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Police to auction off seized goods

Thirty vehicles, sound equipment and electronics are among the items that will be for sale Saturday.

By LEANORA MINAI

© St. Petersburg Times, published March 28, 2001


ST. PETERSBURG -- If you're in the market for a car or recording studio equipment, the St. Petersburg Police Department is the place to be Saturday morning.

At 11 a.m., the city will begin taking bids and selling property seized from people arrested and charged with felonies.

For sale are 30 vehicles, many of which belonged to St. Petersburg car rental business owner Rashie Witcher, who was recently sentenced to 25 years in prison for dealing crack cocaine.

The trunk of one car, a 1984 Oldsmobile Cutlass Supreme, is nothing but stereo amplifiers and speakers, enough power to outfit Tropicana Field.

"We'll throw in two free tickets to your favorite audiologist," joked S. Wayne Smith, the department's legal adviser, who helped organize the auction with Detective Jeff Jensen.

Money raised from the auction, the first this year, goes to pay police expenses and charities. The department raised about $60,000 at its November sale.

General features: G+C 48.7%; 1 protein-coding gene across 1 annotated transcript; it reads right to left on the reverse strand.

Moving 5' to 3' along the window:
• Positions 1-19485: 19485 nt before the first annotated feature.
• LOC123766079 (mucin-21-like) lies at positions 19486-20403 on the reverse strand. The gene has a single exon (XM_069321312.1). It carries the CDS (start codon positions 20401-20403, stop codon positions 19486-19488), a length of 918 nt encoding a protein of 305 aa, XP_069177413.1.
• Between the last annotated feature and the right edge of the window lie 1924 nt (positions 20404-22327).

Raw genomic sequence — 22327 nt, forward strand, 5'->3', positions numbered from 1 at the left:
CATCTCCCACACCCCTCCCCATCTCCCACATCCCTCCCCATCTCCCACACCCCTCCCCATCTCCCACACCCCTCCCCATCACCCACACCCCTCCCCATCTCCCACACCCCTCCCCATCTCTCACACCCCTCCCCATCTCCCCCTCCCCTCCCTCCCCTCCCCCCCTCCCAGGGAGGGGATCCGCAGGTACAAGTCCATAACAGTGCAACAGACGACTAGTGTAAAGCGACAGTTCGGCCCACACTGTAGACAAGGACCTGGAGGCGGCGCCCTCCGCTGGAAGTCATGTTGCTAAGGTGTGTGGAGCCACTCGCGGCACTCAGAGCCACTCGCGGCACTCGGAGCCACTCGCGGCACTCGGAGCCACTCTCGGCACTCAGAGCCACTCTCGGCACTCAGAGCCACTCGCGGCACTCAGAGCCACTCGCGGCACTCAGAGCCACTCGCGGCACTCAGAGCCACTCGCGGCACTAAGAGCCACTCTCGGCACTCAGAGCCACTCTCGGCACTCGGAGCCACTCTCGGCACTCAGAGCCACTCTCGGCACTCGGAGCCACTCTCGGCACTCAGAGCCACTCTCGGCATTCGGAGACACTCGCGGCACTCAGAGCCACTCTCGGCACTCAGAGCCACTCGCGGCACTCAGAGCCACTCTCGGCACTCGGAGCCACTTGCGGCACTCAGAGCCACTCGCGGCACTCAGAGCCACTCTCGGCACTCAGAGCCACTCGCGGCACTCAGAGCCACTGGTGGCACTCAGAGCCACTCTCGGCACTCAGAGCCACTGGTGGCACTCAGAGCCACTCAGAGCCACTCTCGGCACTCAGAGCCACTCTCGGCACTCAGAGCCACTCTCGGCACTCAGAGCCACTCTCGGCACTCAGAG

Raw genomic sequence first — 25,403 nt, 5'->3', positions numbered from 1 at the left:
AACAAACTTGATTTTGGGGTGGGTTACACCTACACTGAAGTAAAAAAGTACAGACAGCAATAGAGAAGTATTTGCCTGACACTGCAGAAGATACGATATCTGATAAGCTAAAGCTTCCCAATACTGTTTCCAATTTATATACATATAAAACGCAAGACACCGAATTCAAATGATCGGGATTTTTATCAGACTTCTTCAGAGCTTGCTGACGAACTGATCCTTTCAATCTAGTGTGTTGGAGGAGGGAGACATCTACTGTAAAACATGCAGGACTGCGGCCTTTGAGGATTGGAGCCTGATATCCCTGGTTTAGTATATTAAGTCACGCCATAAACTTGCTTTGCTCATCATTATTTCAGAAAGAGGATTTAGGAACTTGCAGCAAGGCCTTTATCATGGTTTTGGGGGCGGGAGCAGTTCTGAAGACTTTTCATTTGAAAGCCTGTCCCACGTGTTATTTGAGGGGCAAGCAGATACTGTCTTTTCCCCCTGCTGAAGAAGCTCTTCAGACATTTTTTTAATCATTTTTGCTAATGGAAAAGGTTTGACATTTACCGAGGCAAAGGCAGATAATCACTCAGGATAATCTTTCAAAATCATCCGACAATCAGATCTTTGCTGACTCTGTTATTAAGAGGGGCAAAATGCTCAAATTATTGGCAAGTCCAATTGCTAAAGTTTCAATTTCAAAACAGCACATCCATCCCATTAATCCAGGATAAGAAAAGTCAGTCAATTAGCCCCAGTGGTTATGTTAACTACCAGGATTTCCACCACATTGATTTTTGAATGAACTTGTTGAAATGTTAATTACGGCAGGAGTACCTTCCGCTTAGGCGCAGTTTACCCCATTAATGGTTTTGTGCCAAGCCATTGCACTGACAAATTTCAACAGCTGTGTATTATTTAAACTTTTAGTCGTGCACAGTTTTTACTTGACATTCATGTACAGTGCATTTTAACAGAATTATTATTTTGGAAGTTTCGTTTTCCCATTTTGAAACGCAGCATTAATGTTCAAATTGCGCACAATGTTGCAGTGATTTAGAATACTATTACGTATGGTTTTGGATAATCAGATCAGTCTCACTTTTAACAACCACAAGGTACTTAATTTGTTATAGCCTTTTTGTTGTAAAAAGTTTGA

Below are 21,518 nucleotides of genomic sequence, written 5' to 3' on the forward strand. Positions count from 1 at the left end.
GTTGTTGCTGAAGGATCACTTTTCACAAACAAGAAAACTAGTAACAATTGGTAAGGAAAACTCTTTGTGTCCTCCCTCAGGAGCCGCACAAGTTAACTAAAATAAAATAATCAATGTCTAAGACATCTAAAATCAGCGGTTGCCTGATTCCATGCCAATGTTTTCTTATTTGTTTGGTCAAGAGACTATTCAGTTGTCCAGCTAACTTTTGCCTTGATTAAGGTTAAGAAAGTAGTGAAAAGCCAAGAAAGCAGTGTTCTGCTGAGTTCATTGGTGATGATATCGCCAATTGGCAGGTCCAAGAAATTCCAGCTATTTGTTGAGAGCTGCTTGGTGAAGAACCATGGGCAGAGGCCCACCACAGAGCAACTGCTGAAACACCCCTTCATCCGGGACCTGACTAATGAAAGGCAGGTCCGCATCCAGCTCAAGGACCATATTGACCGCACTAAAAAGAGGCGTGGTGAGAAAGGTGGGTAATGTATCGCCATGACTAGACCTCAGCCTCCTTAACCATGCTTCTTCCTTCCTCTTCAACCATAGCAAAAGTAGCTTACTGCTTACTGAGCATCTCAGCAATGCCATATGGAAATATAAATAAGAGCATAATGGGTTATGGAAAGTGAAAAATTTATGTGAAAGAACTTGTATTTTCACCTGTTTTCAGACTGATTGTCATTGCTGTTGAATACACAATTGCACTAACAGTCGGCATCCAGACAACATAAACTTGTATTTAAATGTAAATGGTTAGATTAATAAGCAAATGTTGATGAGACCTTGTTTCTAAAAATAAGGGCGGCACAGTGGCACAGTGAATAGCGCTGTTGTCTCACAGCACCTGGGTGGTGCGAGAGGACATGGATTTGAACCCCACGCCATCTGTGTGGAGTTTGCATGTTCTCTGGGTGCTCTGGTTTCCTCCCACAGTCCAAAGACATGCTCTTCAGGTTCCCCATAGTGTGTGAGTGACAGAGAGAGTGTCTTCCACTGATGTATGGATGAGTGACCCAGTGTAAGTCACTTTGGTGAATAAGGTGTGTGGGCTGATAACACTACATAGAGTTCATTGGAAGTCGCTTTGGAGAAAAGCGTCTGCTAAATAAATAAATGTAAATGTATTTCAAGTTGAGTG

State law says property used to commit a felony offense, as well as assets from illegal activity, can be seized by police and sold.

"If we come down hard on people, they'll think twice about doing it," Jensen said.

On a recent tour of the Police Department's parking lot, Jensen pointed out the vehicles.

There is a Jeep Cherokee. "We picked this up from somebody who was actually buying crack cocaine at the time," Jensen said.

He passed a 1999 Toyota Tacoma.

"He was stopped buying crack cocaine," Jensen said.

Cars are not the only draw. There's a 60-inch color television, and equipment from Witcher's recording studio.

"We got all his expensive microphones, rhythm machines," Jensen said. "I don't understand half the stuff and what they do. I just know it costs money."

If you go

Viewing begins at 10 a.m. Saturday at the St. Petersburg Police Department, 1300 First Ave. N, with nearly 100 items and scores of bicycles. A list of the items can be picked up at the police station. A minimum bid may be announced for each item. A $500 deposit is necessary to hold all property except items that sell for less than $500. Payments must be made in cash, cashier's check or money orders. Local bank checks will be accepted for items sold under $500.

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